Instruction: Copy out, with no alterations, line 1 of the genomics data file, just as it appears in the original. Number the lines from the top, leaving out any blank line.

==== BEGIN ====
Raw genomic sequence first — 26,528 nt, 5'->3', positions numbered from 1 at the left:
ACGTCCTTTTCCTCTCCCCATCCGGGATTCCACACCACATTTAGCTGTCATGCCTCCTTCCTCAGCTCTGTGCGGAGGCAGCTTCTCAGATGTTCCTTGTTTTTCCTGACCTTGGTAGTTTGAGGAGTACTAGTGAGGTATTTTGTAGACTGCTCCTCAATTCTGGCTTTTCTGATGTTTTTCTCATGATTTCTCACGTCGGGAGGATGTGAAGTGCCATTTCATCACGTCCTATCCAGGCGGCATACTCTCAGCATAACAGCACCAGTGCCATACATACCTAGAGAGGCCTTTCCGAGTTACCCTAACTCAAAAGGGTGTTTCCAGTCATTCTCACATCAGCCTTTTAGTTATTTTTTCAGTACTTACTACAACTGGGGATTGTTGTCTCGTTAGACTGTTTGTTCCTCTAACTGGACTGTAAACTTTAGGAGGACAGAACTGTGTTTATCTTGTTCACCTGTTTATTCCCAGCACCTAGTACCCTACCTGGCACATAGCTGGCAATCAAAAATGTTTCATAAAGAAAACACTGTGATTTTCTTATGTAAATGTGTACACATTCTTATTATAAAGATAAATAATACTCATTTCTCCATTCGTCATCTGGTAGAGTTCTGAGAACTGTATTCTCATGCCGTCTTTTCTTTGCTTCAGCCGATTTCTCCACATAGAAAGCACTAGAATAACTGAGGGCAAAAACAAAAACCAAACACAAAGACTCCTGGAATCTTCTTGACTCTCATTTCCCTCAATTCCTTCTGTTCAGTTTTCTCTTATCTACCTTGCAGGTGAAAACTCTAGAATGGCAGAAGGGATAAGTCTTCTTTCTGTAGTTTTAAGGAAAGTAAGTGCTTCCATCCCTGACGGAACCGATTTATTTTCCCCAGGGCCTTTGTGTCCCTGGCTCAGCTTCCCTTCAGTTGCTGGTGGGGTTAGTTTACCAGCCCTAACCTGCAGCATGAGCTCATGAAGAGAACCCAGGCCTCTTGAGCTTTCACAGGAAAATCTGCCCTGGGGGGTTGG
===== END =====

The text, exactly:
Raw genomic sequence first — 26,528 nt, 5'->3', positions numbered from 1 at the left: